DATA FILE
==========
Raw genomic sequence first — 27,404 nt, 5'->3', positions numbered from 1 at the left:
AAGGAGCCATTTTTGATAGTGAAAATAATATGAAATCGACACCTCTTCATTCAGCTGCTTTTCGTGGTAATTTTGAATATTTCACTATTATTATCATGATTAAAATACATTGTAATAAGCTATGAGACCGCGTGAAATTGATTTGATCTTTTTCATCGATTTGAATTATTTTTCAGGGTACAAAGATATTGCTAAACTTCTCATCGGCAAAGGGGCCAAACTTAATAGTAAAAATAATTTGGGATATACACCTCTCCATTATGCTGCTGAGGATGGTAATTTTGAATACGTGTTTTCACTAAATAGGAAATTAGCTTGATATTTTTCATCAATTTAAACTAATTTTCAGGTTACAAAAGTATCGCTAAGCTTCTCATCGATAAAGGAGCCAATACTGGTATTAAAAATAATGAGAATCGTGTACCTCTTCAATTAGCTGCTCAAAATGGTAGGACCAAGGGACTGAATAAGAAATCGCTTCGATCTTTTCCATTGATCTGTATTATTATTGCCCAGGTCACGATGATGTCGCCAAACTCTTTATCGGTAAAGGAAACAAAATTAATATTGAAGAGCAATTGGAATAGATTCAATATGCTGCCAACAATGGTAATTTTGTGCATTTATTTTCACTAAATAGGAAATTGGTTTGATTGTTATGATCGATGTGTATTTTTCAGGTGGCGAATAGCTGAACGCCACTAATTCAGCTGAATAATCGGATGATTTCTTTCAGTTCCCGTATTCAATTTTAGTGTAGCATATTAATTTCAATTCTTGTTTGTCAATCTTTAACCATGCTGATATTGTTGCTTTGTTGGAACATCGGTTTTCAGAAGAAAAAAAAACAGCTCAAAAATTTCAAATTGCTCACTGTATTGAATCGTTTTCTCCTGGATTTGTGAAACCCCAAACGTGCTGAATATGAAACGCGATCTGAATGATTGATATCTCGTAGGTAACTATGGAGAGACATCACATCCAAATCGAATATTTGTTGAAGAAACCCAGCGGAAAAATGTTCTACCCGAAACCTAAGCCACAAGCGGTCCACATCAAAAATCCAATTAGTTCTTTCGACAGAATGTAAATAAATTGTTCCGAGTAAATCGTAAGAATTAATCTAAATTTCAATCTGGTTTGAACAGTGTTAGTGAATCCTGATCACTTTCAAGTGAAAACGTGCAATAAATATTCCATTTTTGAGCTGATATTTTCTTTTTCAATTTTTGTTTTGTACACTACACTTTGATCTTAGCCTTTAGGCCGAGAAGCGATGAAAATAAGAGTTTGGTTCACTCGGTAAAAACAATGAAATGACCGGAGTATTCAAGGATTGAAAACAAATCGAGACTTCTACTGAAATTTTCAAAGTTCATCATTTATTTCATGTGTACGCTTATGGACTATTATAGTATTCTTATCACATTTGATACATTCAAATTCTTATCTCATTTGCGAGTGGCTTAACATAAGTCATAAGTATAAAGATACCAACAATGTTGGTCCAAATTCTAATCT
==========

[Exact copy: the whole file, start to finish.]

Raw genomic sequence first — 27,404 nt, 5'->3', positions numbered from 1 at the left:
AAGGAGCCATTTTTGATAGTGAAAATAATATGAAATCGACACCTCTTCATTCAGCTGCTTTTCGTGGTAATTTTGAATATTTCACTATTATTATCATGATTAAAATACATTGTAATAAGCTATGAGACCGCGTGAAATTGATTTGATCTTTTTCATCGATTTGAATTATTTTTCAGGGTACAAAGATATTGCTAAACTTCTCATCGGCAAAGGGGCCAAACTTAATAGTAAAAATAATTTGGGATATACACCTCTCCATTATGCTGCTGAGGATGGTAATTTTGAATACGTGTTTTCACTAAATAGGAAATTAGCTTGATATTTTTCATCAATTTAAACTAATTTTCAGGTTACAAAAGTATCGCTAAGCTTCTCATCGATAAAGGAGCCAATACTGGTATTAAAAATAATGAGAATCGTGTACCTCTTCAATTAGCTGCTCAAAATGGTAGGACCAAGGGACTGAATAAGAAATCGCTTCGATCTTTTCCATTGATCTGTATTATTATTGCCCAGGTCACGATGATGTCGCCAAACTCTTTATCGGTAAAGGAAACAAAATTAATATTGAAGAGCAATTGGAATAGATTCAATATGCTGCCAACAATGGTAATTTTGTGCATTTATTTTCACTAAATAGGAAATTGGTTTGATTGTTATGATCGATGTGTATTTTTCAGGTGGCGAATAGCTGAACGCCACTAATTCAGCTGAATAATCGGATGATTTCTTTCAGTTCCCGTATTCAATTTTAGTGTAGCATATTAATTTCAATTCTTGTTTGTCAATCTTTAACCATGCTGATATTGTTGCTTTGTTGGAACATCGGTTTTCAGAAGAAAAAAAAACAGCTCAAAAATTTCAAATTGCTCACTGTATTGAATCGTTTTCTCCTGGATTTGTGAAACCCCAAACGTGCTGAATATGAAACGCGATCTGAATGATTGATATCTCGTAGGTAACTATGGAGAGACATCACATCCAAATCGAATATTTGTTGAAGAAACCCAGCGGAAAAATGTTCTACCCGAAACCTAAGCCACAAGCGGTCCACATCAAAAATCCAATTAGTTCTTTCGACAGAATGTAAATAAATTGTTCCGAGTAAATCGTAAGAATTAATCTAAATTTCAATCTGGTTTGAACAGTGTTAGTGAATCCTGATCACTTTCAAGTGAAAACGTGCAATAAATATTCCATTTTTGAGCTGATATTTTCTTTTTCAATTTTTGTTTTGTACACTACACTTTGATCTTAGCCTTTAGGCCGAGAAGCGATGAAAATAAGAGTTTGGTTCACTCGGTAAAAACAATGAAATGACCGGAGTATTCAAGGATTGAAAACAAATCGAGACTTCTACTGAAATTTTCAAAGTTCATCATTTATTTCATGTGTACGCTTATGGACTATTATAGTATTCTTATCACATTTGATACATTCAAATTCTTATCTCATTTGCGAGTGGCTTAACATAAGTCATAAGTATAAAGATACCAACAATGTTGGTCCAAATTCTAATCT